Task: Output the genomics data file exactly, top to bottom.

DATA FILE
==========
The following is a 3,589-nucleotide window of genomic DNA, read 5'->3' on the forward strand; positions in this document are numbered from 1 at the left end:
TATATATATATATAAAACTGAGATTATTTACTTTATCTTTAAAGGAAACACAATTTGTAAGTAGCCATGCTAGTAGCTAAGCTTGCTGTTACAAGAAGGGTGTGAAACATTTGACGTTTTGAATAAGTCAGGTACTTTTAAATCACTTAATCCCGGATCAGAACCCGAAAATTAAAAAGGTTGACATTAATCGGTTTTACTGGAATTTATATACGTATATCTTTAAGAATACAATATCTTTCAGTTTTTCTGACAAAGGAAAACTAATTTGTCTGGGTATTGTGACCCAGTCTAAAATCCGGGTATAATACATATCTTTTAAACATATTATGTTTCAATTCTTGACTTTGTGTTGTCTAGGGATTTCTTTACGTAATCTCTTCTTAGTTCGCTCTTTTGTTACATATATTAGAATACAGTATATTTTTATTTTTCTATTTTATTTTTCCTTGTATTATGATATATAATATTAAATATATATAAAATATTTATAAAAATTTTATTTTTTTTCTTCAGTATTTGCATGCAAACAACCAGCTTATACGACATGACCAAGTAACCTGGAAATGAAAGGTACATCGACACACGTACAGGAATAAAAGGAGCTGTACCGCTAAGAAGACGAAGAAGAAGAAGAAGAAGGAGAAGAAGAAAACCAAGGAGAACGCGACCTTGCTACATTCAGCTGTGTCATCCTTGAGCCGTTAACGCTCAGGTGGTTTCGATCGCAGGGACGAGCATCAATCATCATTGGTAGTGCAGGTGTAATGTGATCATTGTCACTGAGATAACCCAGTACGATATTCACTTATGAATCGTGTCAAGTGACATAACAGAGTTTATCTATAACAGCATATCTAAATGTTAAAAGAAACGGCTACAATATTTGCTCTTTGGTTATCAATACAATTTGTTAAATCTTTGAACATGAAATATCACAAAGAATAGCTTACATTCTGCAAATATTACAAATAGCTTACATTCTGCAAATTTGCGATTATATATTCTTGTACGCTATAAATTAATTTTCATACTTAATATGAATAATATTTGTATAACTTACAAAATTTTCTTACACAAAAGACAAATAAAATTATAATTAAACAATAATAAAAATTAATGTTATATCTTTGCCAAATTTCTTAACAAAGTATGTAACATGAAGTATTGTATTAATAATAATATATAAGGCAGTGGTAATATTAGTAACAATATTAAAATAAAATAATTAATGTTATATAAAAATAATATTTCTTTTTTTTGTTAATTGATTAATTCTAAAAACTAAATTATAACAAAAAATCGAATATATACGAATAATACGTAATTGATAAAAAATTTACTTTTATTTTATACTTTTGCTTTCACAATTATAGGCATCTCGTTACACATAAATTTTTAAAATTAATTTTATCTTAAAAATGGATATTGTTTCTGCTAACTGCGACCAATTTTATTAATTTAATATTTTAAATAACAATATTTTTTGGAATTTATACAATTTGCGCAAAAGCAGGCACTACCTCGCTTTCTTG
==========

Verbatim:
The following is a 3,589-nucleotide window of genomic DNA, read 5'->3' on the forward strand; positions in this document are numbered from 1 at the left end:
TATATATATATATAAAACTGAGATTATTTACTTTATCTTTAAAGGAAACACAATTTGTAAGTAGCCATGCTAGTAGCTAAGCTTGCTGTTACAAGAAGGGTGTGAAACATTTGACGTTTTGAATAAGTCAGGTACTTTTAAATCACTTAATCCCGGATCAGAACCCGAAAATTAAAAAGGTTGACATTAATCGGTTTTACTGGAATTTATATACGTATATCTTTAAGAATACAATATCTTTCAGTTTTTCTGACAAAGGAAAACTAATTTGTCTGGGTATTGTGACCCAGTCTAAAATCCGGGTATAATACATATCTTTTAAACATATTATGTTTCAATTCTTGACTTTGTGTTGTCTAGGGATTTCTTTACGTAATCTCTTCTTAGTTCGCTCTTTTGTTACATATATTAGAATACAGTATATTTTTATTTTTCTATTTTATTTTTCCTTGTATTATGATATATAATATTAAATATATATAAAATATTTATAAAAATTTTATTTTTTTTCTTCAGTATTTGCATGCAAACAACCAGCTTATACGACATGACCAAGTAACCTGGAAATGAAAGGTACATCGACACACGTACAGGAATAAAAGGAGCTGTACCGCTAAGAAGACGAAGAAGAAGAAGAAGAAGGAGAAGAAGAAAACCAAGGAGAACGCGACCTTGCTACATTCAGCTGTGTCATCCTTGAGCCGTTAACGCTCAGGTGGTTTCGATCGCAGGGACGAGCATCAATCATCATTGGTAGTGCAGGTGTAATGTGATCATTGTCACTGAGATAACCCAGTACGATATTCACTTATGAATCGTGTCAAGTGACATAACAGAGTTTATCTATAACAGCATATCTAAATGTTAAAAGAAACGGCTACAATATTTGCTCTTTGGTTATCAATACAATTTGTTAAATCTTTGAACATGAAATATCACAAAGAATAGCTTACATTCTGCAAATATTACAAATAGCTTACATTCTGCAAATTTGCGATTATATATTCTTGTACGCTATAAATTAATTTTCATACTTAATATGAATAATATTTGTATAACTTACAAAATTTTCTTACACAAAAGACAAATAAAATTATAATTAAACAATAATAAAAATTAATGTTATATCTTTGCCAAATTTCTTAACAAAGTATGTAACATGAAGTATTGTATTAATAATAATATATAAGGCAGTGGTAATATTAGTAACAATATTAAAATAAAATAATTAATGTTATATAAAAATAATATTTCTTTTTTTTGTTAATTGATTAATTCTAAAAACTAAATTATAACAAAAAATCGAATATATACGAATAATACGTAATTGATAAAAAATTTACTTTTATTTTATACTTTTGCTTTCACAATTATAGGCATCTCGTTACACATAAATTTTTAAAATTAATTTTATCTTAAAAATGGATATTGTTTCTGCTAACTGCGACCAATTTTATTAATTTAATATTTTAAATAACAATATTTTTTGGAATTTATACAATTTGCGCAAAAGCAGGCACTACCTCGCTTTCTTG